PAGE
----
Although President Obama is leaving office with a dismal economic record and the country more divided than at any time since the eighteen-sixties, the president himself seems to float unscathed above his damage.
Why? Richard Benedetto, retired White House correspondent and now a journalism professor, today poses this question in the Wall Street Journal and supplies an intriguing answer: President Obama has a public relations shop second to none. Donald Trump's bombastic campaign is a factor in drawing attention away from the president, Benedetto admits, explaining:
But another reason—a big one—why Mr. Obama is able to avoid being a target is that he is a deft manipulator of the media, probably more skillful at it than any president ever. He heads a savvy public-relations machine that markets him like a Hollywood celebrity, a role he obligingly and successfully plays.
One of the machine’s key tactics is to place Mr. Obama in as many positive news and photo situations as possible. Ronald Reagan’s advisers were considered masters of putting their man in the best possible light, but they look like amateurs compared with the Obama operation—which has the added advantage of a particularly obliging news media.
A sampling over the past few weeks: A Washington Post photo captures President Obama blowing giant bubbles “At the final White House Science Fair of his presidency.” A New York Times photo shows the president mobbed by women admirers at a ceremony designating the Sewall-Belmont House on Capitol Hill as a national museum for women’s equality.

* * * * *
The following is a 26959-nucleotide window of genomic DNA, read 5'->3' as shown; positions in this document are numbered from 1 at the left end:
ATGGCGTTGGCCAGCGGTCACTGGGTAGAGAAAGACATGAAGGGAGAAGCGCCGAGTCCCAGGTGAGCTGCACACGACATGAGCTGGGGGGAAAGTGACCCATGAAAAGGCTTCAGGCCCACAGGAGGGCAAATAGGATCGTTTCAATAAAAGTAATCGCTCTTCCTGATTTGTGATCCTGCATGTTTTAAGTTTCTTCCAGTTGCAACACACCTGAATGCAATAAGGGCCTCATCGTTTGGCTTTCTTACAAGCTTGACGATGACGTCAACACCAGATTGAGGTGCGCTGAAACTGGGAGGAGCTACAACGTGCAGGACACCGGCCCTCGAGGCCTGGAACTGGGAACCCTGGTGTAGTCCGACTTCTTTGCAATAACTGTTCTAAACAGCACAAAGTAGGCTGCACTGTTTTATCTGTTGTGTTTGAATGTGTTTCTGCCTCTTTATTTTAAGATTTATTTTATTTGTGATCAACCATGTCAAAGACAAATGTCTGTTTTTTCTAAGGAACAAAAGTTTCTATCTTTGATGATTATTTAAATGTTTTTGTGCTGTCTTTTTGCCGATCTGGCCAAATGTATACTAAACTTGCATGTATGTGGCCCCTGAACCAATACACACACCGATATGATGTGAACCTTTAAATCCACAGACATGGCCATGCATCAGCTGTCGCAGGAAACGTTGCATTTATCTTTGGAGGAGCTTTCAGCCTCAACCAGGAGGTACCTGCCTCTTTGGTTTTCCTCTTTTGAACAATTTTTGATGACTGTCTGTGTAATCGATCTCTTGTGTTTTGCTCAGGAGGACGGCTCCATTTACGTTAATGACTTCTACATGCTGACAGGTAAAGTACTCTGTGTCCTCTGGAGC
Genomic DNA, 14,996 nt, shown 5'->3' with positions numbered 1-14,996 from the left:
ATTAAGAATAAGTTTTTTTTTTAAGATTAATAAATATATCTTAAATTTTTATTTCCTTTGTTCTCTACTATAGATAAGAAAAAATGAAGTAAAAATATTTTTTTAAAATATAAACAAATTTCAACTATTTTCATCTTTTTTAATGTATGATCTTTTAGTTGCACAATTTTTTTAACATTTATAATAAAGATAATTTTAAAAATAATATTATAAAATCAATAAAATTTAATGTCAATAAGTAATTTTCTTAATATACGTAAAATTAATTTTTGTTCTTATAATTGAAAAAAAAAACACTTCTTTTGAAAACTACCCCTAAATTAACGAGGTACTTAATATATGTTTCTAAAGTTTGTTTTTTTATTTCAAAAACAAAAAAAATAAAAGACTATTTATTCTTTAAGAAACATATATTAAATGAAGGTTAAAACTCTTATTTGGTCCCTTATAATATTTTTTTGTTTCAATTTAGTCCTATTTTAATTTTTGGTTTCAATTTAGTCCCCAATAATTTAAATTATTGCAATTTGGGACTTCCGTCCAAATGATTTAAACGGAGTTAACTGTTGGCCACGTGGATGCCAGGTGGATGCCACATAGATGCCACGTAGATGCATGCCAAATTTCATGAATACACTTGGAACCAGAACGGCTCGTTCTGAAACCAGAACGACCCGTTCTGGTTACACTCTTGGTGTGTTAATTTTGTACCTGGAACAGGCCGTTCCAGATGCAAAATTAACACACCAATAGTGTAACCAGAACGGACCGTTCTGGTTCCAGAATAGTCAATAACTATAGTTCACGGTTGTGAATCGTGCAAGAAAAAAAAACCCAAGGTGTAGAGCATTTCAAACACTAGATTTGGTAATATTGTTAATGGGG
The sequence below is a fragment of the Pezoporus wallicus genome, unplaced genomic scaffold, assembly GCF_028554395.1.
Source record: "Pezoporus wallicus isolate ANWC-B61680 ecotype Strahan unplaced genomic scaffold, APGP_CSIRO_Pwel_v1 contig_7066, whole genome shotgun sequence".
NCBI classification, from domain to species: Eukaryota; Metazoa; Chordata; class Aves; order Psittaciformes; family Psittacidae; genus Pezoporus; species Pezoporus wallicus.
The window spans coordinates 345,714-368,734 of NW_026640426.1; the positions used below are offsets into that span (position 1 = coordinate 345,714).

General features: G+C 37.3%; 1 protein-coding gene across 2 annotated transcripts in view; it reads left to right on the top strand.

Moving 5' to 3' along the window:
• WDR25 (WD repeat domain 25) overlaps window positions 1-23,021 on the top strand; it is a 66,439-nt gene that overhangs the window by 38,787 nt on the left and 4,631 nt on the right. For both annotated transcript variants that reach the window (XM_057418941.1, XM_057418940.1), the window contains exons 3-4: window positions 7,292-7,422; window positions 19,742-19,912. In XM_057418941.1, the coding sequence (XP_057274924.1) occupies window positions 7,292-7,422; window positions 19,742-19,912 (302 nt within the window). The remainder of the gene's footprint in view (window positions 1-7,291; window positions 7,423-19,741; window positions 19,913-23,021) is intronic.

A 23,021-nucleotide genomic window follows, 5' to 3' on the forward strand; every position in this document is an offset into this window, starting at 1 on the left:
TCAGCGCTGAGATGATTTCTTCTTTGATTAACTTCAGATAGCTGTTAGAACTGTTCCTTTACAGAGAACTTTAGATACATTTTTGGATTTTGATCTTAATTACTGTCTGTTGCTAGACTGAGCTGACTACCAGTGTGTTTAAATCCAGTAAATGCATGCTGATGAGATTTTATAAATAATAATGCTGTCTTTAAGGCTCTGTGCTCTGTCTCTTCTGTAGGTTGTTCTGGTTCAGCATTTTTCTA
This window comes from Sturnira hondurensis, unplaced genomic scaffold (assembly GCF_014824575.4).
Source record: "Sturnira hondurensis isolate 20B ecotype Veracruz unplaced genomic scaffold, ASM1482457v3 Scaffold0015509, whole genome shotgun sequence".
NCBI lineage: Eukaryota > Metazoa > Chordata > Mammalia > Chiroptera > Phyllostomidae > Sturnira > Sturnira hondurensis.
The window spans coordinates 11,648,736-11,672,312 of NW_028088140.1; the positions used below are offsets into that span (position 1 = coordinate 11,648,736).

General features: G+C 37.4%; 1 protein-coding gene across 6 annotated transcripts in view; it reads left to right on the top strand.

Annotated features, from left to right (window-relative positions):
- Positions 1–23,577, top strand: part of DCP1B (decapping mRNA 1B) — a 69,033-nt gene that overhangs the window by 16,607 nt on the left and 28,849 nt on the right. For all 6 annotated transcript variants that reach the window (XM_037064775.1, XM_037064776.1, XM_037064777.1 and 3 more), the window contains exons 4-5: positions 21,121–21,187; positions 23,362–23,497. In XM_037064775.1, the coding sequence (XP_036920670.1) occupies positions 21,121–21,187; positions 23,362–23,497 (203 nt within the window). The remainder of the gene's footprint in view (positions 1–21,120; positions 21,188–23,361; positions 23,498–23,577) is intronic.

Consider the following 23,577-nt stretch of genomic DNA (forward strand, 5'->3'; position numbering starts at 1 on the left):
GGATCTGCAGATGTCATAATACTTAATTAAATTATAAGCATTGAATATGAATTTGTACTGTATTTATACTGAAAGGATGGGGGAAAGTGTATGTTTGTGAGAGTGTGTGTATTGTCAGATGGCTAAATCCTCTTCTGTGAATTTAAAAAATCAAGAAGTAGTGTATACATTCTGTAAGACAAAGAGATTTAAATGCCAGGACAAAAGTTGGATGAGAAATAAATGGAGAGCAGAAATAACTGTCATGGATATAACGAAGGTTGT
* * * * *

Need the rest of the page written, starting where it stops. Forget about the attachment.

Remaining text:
An ABC News video gives us Mr. Obama’s helicopter landing on the rainy grounds of Britain’s Windsor Castle, and then we visit the president and first lady lunching with Queen Elizabeth II on her 90th birthday.
In other news clips, we see a doctoral-robed Obama speaking to graduates of Howard University, a tuxedoed Obama yukking it up at the White House Correspondents Association dinner, a brave Obama drinking a glass of water in Flint, Mich., a cool Obama grooving with Aretha Franklin at a White House jazz concert, a serious Obama intently listening to Saudi King Salman, a jubilant Obama on his showy trip to Cuba.
Advertising, regarded as manipulative, was always a bugaboo for the intellectual class. Vance Packard's The Hidden Persuaders, published in the late fifties, set the tone of disdain for advertising in the sixties and seventies.
The left remained disdainful of advertising throughout the eighties, when they felt that Ronald Reagan was the product of savvy PR. But they are not so critical now that President Obama is the beneficiary.
I hate to sound like a sixties leftie, but the idea that the president's actual record matters less than his PR shop's skill is distressing.
Of course, none of this skillful presentation keeps the president from having a speaking role:
A picture may be worth a thousand words, but with Mr. Obama you also get the thousand words.